Wendy Wax‘ Ten Beach Road introduced Madeline Singer, Avery Lawford and Nicole Grant in a book that became a popular summer read last year. Now, in Ocean Beach, the three women travel to Miami, with the addition of Madeline’s daughter Kyra, Kyra’s toddler son, and Avery’s mother, Deirdre. The women who remodeled a house, hoping to sell it, are now hoping a new renovation project will be picked up by a television network.
The women are all desperately in need of cash and work. They haven’t yet sold their beach house, and they’re hoping they can prove how good they are on the pilot for a TV show called Do Over. They agreed to renovate the house, without knowing what it looks like. What they discover is The Millicent, an Art Deco Streamline house that seriously needs work, everything from new electrical work and air conditioning to tile and woodwork. They also learn the network didn’t tell them Do Over has become a reality show with a cameraman and sound technician covering their every move. The best part of The Millicent is the owner, Max Golden, a widower in his nineties, who was once part of a successful comedy team with his beloved wife, Millie. But, Max has a secret, a promise he made to Millie when she was dying.
As the women sweat over their new project, they also deal with problems that arise in their own lives. Avery is not happy with Deirdre’s presence, the mother who deserted her when she was a child. Deirdre’s desperate to find a place in her angry daughter’s life. And, Avery, a gorgeous petite blond, is determined to prove her worth as an architect and project manager. Nicole is still struggling with the loss of her matchmaking business after her brother swindled and bankrupted all kinds of people. After twenty-six years of marriage and two children, Madeline’s husband can’t cope with his loss of job, and her role as the breadwinner. Kyra, who filmed the first project, is angry she has to work with the network’s film crew. At the same time, she finds herself drawn again to her son’s father, a superstar who wants to see his son, despite his marriage to a celebrity wife.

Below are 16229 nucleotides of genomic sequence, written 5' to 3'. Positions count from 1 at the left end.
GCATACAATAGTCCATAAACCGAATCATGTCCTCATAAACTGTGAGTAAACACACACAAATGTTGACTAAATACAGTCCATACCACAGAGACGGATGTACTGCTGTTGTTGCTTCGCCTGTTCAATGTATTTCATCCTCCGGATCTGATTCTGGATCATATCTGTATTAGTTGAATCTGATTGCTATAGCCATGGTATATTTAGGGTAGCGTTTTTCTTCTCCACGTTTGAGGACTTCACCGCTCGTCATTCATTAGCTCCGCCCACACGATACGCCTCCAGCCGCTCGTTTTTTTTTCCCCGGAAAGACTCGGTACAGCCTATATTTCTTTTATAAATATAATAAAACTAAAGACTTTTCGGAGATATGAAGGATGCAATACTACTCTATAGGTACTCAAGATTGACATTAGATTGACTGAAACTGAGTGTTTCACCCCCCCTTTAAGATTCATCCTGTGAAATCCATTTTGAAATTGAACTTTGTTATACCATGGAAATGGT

Wax’ story is an enjoyable one. The women wrestle with personal issues as they renovate The Millicent. It’s fascinating to read about the Art Deco house, and the restoration of it. Anyone who enjoys watching shows about houses and renovation will enjoy those aspects of the book. But, Ocean Beach is, most of all, a story of strong women and friendship.
Ten Beach Road was popular with reading groups, and I’m sure Ocean Beach will be as well. Wendy Wax’ cast of characters range from a twenty-four-year-old single mother to women in their forties and fifties, as well as a ninety-year-old man with a vivid memory of the past. Part of the appeal of this book is the various ages of the women, and the problems they deal with at those stages of their lives. All of the women cope with problems, and, of course, there’s Max’ secret. Wax’ characters are well-developed, likable, strong women who depend on each other for friendship and support. None of them depend on men to make their lives right for them. What female reader wouldn’t be inspired by this group of strong women?
Even if you didn’t read Ten Beach Road, it’s easy to pick up the stories of the women of Ocean Beach. It’s time to take your own imaginary trip to Miami’s South Beach, meet up with this likable group of women, and sit back as they find that friendship can get them through rough times, and even danger. Ocean Beach just might be this summer’s most enjoyable beach read.
Wendy Wax’ website is www.authorwendywax.com.
Ocean Beach by Wendy Wax. Berkley. 2012. ISBN 9780425245415 (paperback), 448p.